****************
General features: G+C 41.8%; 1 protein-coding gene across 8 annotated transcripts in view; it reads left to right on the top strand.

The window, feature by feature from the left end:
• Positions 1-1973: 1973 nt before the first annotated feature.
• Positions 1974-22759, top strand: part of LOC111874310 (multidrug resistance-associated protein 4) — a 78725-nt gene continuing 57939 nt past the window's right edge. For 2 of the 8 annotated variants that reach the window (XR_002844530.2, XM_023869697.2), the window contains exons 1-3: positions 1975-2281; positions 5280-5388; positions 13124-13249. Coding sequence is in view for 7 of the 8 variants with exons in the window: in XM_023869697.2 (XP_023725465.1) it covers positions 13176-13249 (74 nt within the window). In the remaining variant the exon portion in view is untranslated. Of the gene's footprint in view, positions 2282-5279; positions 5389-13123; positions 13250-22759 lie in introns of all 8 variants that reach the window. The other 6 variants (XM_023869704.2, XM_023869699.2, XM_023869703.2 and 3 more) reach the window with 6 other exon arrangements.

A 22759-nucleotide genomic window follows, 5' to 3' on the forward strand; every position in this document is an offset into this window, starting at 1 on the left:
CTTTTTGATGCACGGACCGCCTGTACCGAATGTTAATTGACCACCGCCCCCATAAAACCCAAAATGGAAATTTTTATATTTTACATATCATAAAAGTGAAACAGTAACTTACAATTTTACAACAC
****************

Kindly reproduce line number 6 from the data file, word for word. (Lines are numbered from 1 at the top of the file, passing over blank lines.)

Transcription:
CTTTTTGATGCACGGACCGCCTGTACCGAATGTTAATTGACCACCGCCCCCATAAAACCCAAAATGGAAATTTTTATATTTTACATATCATAAAAGTGAAACAGTAACTTACAATTTTACAACAC